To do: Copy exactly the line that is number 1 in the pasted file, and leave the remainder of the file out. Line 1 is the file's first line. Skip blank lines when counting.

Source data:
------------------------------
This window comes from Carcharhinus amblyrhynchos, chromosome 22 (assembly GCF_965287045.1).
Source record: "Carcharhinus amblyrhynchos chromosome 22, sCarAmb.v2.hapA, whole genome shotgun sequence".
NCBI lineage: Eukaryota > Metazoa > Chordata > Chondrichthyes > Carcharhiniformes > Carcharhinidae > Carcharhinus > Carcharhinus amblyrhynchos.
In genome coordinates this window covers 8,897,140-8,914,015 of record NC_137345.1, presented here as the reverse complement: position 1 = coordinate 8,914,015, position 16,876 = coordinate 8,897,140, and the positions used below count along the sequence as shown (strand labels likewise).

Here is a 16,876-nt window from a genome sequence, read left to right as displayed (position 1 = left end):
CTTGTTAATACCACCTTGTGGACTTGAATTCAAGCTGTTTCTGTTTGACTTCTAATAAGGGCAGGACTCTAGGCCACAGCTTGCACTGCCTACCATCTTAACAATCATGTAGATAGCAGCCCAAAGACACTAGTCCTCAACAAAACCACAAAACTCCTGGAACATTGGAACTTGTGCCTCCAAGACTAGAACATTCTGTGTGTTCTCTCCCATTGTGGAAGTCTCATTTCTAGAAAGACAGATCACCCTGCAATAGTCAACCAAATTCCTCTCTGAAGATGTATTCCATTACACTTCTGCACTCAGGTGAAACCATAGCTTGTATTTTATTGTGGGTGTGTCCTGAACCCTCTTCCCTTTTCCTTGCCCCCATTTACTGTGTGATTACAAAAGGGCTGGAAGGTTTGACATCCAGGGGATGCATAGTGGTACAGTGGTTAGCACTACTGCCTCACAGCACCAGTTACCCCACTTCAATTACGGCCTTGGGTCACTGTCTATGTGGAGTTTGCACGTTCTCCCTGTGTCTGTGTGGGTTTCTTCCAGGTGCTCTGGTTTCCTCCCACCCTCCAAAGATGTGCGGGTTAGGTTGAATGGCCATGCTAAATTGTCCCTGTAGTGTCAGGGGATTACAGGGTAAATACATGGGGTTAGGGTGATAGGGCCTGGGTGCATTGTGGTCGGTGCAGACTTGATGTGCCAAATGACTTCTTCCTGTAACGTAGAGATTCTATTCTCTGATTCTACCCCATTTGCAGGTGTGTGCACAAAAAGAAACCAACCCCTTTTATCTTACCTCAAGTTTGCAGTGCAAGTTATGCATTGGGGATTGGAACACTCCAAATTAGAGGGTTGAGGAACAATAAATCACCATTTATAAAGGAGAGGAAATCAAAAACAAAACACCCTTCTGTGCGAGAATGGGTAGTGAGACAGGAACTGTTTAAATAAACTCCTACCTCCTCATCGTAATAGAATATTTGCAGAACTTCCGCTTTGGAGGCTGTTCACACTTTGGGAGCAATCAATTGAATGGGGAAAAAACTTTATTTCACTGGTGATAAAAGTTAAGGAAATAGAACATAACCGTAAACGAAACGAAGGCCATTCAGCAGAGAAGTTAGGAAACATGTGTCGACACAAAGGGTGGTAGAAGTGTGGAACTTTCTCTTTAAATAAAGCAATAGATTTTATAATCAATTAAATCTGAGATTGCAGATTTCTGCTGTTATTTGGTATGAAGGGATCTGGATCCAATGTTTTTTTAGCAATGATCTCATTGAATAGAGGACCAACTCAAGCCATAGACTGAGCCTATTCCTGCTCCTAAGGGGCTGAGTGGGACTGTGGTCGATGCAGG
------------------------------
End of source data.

This window comes from Carcharhinus amblyrhynchos, chromosome 22 (assembly GCF_965287045.1).